LONDON.- Colnaghi, London presents a survey of painting by Spanish artists of the late nineteenth and twentieth centuries, opening 3 July 2020. The Golden Age of Spanish Modern Art comes at a time of renewed interest in this period, and follows exhibitions appraising ‘Catalan Modernisme’ at the Metropolitan Museum of Art, New York, the Cleveland Museum of Art, and the Van Gogh Museum, Amsterdam. Many of the featured artists, amongst them Ramon Casas, Francesc Miralles and Joaquim Sunyer, moved from Barcelona to Paris, and the exhibition seeks not only to examine the impact of this on their work, but to also re-evaluate and acknowledge their contribution to the canon of Modern Art. To realise this presentation, Colnaghi, London (est. 1760), has collaborated with two of Barcelona’s most influential and venerable galleries, ... More

Toledo Museum of Art acquires major new work by contemporary artist Bisa Butler
TOLEDO, OH.- The Toledo Museum of Art has added a monumental quilted portrait of the 19th-century abolitionist and social reformer Frederick Douglass by acclaimed contemporary artist Bisa Butler to its collection. The new work, The Storm, the Whirlwind, and the Earthquake (2020) is a tour-de-force composition made entirely of quilted and appliqued cotton, silk, wool and velvet, depicting Douglass at full-length human scale against a vibrant patterned background. Born in 1973 in Orange, New Jersey, and currently living and working in West Orange, Butler studied fine art at Howard University and subsequently earned a master’s degree in art education from Montclair State University. Prior to turning to artmaking full time, Butler taught art in the South Orange and Maplewood, New Jersey public schools. Though her training focused on painting, ... More

Pace opens its temporary gallery space in East Hampton with works by Yoshitomo Nara
EAST HAMPTON, NY.- Pace Gallery inaugurates its temporary gallery space in East Hampton with After all I’m cosmic dust, a solo exhibition of never-before-seen drawings by internationally renowned, Japanese artist Yoshitomo Nara presented alongside personal items related to the artist’s process and inspiration. Following the exhibition at the East Hampton location this summer (July 3–19, 2020), the show will travel to Pace’s library space at 540 West 25th Street from September 17–October 17, 2020, allowing audiences to view the intimate presentation in New York City this fall. This exhibition coincides with the release of the artist’s first substantial monograph, written by Yeewan Koon (Phaidon Press, 2020.) Nara rose to prominence in the late 1990s, becoming internationally known for his emotionally complex paintings of children set against ... More

New York graffiti artists showcased in French chateau
MARSEILLE (AFP).- When New York graffiti artists spray painted their colourful and subversive work on subways in the 1980s, it was an illegal activity done only in the dead of night. Three decades later, their work is on show in a lavish sixteenth century manor that belonged to a French aristocratic family in the Mediterranean port city of Marseille. The Chateau de Forbin is a grand mansion perched in a vast park filled with plane and olive trees on the eastern outskirts of the city. Now works by American street art legends Dondi White and Futura are on display in panelled cream-coloured rooms where chandeliers hang from the ceiling -- an intentional contrast. "People think the meeting of a French aristocratic family and American graffiti is impossible. And yet, this place allows them to meet," said co-curator of the new permanent exhibition Caroline Pozzo di Borgo, ... More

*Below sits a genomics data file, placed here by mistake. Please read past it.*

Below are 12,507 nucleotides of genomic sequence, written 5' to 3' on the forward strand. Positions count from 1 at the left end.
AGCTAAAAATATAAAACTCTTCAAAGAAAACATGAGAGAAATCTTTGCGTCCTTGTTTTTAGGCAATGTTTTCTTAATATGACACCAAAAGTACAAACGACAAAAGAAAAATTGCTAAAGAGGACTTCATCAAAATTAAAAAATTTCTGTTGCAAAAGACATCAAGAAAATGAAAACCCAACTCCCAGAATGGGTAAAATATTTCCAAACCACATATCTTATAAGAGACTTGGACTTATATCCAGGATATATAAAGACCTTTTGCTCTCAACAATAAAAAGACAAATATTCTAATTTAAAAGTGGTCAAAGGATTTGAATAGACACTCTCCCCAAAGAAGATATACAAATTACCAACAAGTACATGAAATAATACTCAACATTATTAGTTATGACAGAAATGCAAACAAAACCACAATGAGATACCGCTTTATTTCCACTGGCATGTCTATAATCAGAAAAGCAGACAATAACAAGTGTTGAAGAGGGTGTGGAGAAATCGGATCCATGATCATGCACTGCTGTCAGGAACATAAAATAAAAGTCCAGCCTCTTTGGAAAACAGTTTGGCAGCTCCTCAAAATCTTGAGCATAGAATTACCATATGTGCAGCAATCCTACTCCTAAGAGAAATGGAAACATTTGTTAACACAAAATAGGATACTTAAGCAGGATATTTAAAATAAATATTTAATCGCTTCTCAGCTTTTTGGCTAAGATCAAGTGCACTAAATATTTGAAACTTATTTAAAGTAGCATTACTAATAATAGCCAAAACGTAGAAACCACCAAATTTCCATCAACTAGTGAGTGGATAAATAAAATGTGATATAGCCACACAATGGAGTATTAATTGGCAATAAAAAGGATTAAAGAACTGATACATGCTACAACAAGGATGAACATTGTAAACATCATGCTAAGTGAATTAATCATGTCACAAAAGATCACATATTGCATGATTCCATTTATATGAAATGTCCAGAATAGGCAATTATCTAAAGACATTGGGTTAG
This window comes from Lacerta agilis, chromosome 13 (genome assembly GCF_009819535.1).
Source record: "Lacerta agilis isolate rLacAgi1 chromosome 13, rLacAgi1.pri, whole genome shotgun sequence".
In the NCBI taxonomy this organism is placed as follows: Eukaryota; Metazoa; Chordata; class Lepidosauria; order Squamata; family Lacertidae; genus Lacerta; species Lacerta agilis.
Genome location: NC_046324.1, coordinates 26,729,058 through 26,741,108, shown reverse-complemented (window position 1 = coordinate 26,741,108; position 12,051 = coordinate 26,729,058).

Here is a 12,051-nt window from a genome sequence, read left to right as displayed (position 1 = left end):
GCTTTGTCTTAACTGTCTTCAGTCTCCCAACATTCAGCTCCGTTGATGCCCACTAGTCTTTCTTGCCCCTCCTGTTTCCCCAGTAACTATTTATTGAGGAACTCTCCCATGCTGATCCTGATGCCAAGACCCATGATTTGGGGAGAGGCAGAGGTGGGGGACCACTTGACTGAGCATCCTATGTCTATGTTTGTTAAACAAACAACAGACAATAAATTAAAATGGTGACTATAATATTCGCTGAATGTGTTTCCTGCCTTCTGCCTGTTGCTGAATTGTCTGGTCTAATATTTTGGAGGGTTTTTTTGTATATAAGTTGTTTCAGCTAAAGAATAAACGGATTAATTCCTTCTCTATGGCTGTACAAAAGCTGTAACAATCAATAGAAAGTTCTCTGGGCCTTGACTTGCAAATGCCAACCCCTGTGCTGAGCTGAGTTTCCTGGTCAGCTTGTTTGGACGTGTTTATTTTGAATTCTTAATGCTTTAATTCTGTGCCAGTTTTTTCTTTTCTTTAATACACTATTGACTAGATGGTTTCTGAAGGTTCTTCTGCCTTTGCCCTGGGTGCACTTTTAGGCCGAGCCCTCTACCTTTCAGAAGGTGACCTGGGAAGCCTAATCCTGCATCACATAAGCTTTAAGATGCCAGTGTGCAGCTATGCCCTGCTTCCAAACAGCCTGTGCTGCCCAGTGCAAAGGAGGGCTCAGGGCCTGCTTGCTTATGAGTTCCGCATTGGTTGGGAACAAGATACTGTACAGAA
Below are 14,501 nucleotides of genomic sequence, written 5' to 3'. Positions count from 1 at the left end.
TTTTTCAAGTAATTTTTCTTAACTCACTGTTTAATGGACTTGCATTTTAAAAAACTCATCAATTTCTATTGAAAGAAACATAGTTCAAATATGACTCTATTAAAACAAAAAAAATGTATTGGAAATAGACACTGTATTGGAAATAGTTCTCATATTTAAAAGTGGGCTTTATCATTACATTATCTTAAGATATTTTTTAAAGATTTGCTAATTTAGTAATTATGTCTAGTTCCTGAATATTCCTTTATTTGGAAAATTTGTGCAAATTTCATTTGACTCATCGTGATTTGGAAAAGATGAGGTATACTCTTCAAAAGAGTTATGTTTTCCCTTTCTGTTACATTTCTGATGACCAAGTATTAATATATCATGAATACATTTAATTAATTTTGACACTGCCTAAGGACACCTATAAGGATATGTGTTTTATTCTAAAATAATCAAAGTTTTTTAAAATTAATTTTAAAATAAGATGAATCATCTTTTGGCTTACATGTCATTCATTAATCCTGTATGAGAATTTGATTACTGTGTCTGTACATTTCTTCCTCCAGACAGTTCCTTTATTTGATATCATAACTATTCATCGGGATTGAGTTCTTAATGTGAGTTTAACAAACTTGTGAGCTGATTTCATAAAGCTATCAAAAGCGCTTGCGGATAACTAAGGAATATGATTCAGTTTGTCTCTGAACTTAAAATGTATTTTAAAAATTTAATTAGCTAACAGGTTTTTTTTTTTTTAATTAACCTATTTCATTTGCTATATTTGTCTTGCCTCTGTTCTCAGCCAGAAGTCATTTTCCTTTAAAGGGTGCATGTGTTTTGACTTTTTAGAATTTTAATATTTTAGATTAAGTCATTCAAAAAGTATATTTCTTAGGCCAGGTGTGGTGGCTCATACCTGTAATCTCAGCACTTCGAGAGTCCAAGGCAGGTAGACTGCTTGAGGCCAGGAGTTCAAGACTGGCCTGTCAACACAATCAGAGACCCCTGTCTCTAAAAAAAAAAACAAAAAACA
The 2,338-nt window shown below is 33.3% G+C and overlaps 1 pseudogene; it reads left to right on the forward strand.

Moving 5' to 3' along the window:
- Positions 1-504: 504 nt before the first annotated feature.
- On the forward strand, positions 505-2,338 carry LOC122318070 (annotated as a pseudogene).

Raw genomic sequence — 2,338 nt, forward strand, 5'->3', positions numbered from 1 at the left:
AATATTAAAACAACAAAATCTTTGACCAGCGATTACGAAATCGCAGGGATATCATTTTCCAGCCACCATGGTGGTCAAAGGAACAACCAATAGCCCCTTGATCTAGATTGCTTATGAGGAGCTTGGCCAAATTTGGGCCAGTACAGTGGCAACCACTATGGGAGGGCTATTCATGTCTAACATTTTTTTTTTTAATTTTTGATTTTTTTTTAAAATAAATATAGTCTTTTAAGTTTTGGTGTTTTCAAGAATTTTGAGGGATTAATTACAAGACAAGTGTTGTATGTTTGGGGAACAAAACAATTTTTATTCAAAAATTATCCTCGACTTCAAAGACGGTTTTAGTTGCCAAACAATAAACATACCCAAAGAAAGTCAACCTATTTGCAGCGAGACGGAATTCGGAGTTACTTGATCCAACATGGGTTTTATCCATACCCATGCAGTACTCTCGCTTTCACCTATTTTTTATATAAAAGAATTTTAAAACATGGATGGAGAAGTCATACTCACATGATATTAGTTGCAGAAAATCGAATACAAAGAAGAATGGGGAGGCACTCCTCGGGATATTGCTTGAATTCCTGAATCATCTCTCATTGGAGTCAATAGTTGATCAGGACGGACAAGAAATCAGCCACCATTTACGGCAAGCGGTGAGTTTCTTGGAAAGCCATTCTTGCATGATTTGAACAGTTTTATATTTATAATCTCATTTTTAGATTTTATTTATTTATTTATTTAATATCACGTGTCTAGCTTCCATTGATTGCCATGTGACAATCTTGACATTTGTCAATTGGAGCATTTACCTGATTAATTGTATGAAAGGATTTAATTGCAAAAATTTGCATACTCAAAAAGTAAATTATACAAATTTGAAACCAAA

Freddy Cole, performer who emerged from Nat's shadow, dies at 88
NEW YORK (NYT NEWS SERVICE).- Freddy Cole, a pianist and vocalist who spent much of his musical life in the shadow of his brother Nat King Cole, but whose durable talents carried him through a triumphant late-career resurgence, died Saturday in Atlanta. He was 88. The cause was complications of a cardiovascular condition, his manager, Suzi Reynolds, said. Cole leaned toward a more explicitly bluesy style than his brother, who started out playing lively jump blues in the 1930s before mellowing out his sound and becoming one of the most popular crooners of the 20th century. Freddy Cole sang in a plain-spoken manner, always eye-to-eye with his audience, in a way that Nat — whose voice was floating, mythic, serene — never did. The title of Freddy Cole’s debut album, “Waiter, Ask the Man to Play the Blues” (1964), reflected the smoky barroom ... More

Literary illustrations from children's classics shine in Illustration Art at Swann July 16
NEW YORK, NY.- Swann Galleries’ Thursday, July 16 sale of Illustration Art is set to feature a standout offering of works from literary classics, magazine story illustrations, original advertising designs, as well as vintage and contemporary New Yorker art. Original illustrations by enduring favorites lead a section of the auction dedicated to children’s literature. Among the cherished characters featured are Laurent de Brunhoff’s Babar as he and his family take in the Notre Dame Cathedral, published in Babar’s World Tour, 2005 ($10,000-15,000); a 2014 Valentine illustration of Hilary Knight’s Eloise ($25,000-35,000); a group of six 1982 pencil studies of Max and the monsters from Maurice Sendak’s Where the Wild Things Are ($20,000-30,000); three ink studies of Arnold Lobel’s Frog and Toad published in Frog and Toad Together, 1972 ($5,000-7,500); ... More

New York City's gift of motion: A 1970s tale
NEW YORK (NYT NEWS SERVICE).- One April evening in the depths of lockdown, I looked down from my building’s second-floor-terrace onto the intersection of Ninth Avenue and 42nd Street. No cars, just a bus rattling by with a shadowy driver in front and a lit-up passenger in back. A jolt of fear hit me for these two loners out there in a perilous world. Then a jolt of envy, that they were going somewhere — anywhere. Such paradoxical feelings attached to the simple fact of mobility took me back in a rush to the 1970s New York of my youth. Everyone I knew in those days was moving fast: flying down streets, making instant friends, switching apartments on a whim. For me, speed was part of my profession. I was a dancer, or I wanted to be. There were a lot of young people using New York as a springboard to activate their bodies, even if the city itself ... More



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Flashback
On a day like today, American painter John Singleton Copley was born
July 03, 1738. John Singleton Copley RA (1738 - September 9, 1815) was an Anglo-American painter, active in both colonial America and England. He was probably born in Boston, Massachusetts, to Richard and Mary Singleton Copley, both Anglo-Irish. In this image: John Singleton Copley, The Fountaine Family, 1776. Tate.